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Image: Amrita Marino

Where is the meaningful Jewish food culture in Seattle? It’s the question Jews in Seattle have asked for decades.

Go ahead and give credit to our sole Jewish deli — Goldberg’s Famous Delicatessen — but only if you mention that it’s on the Eastside in a soulless mall, and that the food is generally sought more for the model it represents than for the consistency of its wow factor. And go ahead and point out the Jewish deli standbys you’ve stumbled across on various menus around town — the classic lox and bagels at Gilbert’s on Main; the memorable Reuben at the late, great Dot’s Deli — but note that neither enshrines the Jewish deli experience of a Canter’s in LA, say, or a Katz’s on Manhattan’s Lower East Side.

You know what I mean. The old guy in the white apron slicing house-cured pastrami behind the counter. The buzz of the crowd, packed into too-close tables and tucking into way too much food — the enjoyment of which is as essential to Jewish cultural life as the rabbi is to its religious tradition. The latkes, the whitefish salad, the matzoh ball soup, the rugelach. The critical mass…of Jews. 

It’s not like Seattle’s never seen a Jewish deli. Brenner Brothers Bakery and Delicatessen enjoyed cultish loyalty from its beginnings as a bakery wagon in the early part of the century to its longtime outpost in the Central District and eventual decampment to the Eastside.  The legendary Matzoh Momma kept Capitol Hill in blintzes and knishes from the mid ’70s to the mid-’90s. Stopsky’s Delicatessen made a noble run of it on Mercer Island from 2011 to 2014, with its craveable homemade bagels and carefully cured deli meats.

But shouldn’t a cosmopolitan metro area, with an aspirational global food scene and more than 63,000 Jews, be able to sustain at least one destination Jewish deli? After all, Portland — with three-fourths Seattle’s number of Jews — boasts two of them. Vancouver, BC, with less than half of our Jewish population, has a couple as well — and one’s even kosher.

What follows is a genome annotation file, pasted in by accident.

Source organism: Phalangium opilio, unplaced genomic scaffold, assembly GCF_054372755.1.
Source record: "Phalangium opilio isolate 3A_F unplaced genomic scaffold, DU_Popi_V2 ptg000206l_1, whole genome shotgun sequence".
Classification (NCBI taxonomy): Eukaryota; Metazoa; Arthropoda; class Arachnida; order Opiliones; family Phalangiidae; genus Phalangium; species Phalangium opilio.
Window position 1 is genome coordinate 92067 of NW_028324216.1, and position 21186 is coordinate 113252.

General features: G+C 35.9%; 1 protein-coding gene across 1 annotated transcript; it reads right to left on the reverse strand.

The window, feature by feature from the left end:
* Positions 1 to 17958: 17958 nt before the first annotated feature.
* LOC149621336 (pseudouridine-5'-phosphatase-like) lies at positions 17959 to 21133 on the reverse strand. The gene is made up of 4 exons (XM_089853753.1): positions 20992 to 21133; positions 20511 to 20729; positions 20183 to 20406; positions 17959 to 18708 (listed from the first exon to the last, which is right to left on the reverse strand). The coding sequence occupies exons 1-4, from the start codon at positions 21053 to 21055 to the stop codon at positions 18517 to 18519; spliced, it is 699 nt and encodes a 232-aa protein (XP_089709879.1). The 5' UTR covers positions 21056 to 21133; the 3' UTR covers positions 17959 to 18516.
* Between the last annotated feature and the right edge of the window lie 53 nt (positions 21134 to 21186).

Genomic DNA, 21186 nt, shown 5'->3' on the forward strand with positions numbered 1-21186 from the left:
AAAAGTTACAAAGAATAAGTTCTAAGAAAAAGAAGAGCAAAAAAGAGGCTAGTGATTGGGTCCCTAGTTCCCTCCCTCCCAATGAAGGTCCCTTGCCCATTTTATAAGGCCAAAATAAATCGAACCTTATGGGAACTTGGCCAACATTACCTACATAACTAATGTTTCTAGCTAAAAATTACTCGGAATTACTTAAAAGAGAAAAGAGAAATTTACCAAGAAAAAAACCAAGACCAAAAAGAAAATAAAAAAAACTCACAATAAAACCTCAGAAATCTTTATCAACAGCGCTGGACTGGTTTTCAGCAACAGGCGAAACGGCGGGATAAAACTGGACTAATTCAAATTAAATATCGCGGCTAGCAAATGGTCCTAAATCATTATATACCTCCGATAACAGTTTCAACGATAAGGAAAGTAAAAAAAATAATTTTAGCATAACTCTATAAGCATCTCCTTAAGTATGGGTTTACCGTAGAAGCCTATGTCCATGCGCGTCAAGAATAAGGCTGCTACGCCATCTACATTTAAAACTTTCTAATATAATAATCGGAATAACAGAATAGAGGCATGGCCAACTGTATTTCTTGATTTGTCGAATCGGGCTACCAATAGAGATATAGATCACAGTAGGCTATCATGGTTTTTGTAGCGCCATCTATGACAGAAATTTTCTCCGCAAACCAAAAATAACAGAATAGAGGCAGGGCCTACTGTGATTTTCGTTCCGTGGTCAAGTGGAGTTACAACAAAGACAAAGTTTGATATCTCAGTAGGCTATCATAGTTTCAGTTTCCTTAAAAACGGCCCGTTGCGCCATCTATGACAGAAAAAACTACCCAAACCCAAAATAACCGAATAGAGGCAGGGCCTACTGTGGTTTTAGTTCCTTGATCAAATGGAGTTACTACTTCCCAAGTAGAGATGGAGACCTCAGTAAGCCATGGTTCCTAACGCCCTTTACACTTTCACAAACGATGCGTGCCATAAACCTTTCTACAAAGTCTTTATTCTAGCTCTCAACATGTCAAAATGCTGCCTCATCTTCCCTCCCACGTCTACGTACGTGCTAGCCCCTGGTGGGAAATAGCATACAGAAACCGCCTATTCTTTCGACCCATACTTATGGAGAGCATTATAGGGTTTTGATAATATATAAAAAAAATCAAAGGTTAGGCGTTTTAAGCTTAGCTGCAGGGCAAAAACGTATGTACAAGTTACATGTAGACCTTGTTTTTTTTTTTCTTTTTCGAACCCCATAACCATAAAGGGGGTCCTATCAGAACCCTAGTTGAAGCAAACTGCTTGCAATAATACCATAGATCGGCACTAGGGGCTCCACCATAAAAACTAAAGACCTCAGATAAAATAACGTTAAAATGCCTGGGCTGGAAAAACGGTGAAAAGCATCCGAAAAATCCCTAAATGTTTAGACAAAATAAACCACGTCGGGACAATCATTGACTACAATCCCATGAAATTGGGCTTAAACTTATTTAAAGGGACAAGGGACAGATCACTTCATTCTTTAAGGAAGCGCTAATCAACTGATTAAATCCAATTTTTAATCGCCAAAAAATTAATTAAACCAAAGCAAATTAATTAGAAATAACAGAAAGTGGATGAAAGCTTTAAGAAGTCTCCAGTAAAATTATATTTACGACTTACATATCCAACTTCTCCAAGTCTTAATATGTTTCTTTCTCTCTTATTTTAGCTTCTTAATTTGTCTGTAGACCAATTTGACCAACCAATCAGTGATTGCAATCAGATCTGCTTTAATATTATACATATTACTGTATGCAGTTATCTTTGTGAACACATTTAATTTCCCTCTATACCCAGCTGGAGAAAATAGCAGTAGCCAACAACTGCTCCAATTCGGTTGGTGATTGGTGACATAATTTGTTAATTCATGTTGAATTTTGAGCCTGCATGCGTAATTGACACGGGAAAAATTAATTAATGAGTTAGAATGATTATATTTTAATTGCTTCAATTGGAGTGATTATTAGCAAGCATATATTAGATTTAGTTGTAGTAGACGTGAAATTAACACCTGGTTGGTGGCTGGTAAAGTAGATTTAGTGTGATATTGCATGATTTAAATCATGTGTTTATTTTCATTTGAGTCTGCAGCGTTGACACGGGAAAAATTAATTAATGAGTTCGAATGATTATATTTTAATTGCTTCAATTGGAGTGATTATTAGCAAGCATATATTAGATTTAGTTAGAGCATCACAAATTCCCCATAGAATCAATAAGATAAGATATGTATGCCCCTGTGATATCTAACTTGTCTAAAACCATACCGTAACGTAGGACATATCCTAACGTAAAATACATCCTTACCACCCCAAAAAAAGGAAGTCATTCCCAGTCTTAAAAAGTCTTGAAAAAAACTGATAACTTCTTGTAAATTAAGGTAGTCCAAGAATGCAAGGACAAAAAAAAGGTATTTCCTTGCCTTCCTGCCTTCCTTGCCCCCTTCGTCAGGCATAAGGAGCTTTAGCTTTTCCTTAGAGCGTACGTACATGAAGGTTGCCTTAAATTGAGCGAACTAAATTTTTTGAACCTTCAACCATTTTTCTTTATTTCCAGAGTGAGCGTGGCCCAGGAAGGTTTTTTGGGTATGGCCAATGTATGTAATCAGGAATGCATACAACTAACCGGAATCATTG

Could it be Seattle’s lack of a densely Jewish neighborhood? Unlike the big cities along the East Coast, Seattle doesn’t have the kind of Jewish-majority district that concentrates Jewish culture. It’s worth imagining, if the first generations of Seattle Jews had never left the Central District, clutches of Jews still gathering over the challah bread at 19th and Cherry. As Stopsky’s owner Jeff Sanderson found out, Mercer Island — with its Jewish community and central location — was a promising bet, but, lacking critical mass, not a winning one.

Could it be that Seattle, famously non-religious, has too many unaffiliated Jews to foment demand? That might ring truer if a knock-out pastrami sandwich were a religious artifact. Sure, perfect pastrami can constitute a religious experience — but Jewish deli falls squarely into the category of Jewish cultural tradition, having arisen as a showcase for the cured and brined meats and pickled produce Ashkenazi Jews brought in the diaspora from Eastern Europe.

Deli owners will tell you what a spendy enterprise it is to craft those foods well. “It’s a very labor-intensive operation,” recalls Pip Meyerson, who, with his wife Miriam, produced from scratch most of Matzoh Momma’s soups, salads, and sauces. “People still tell me they miss Matzoh Momma,” he says, smiling. “I say I miss it like a toothache.” 

Labor isn’t the only costly ingredient. “Jewish deli is expensive because meat is expensive,” says Sanderson. Stopsky’s opened as one of the country’s emerging trend of “updated traditional” Jewish delis, just after food historian David Sax pronounced these hybrids the Next Big Thing in his cultural history, Save the Deli. Sanderson hired Top Chef alumna Robin Leventhal — a Seattle Jew born amid the delis of LA — who brined and smoked her own meats and made her own pickles. She also went in for grand culinary gestures, like a $4 Wagyu beef upgrade for the $8 pastrami sandwiches.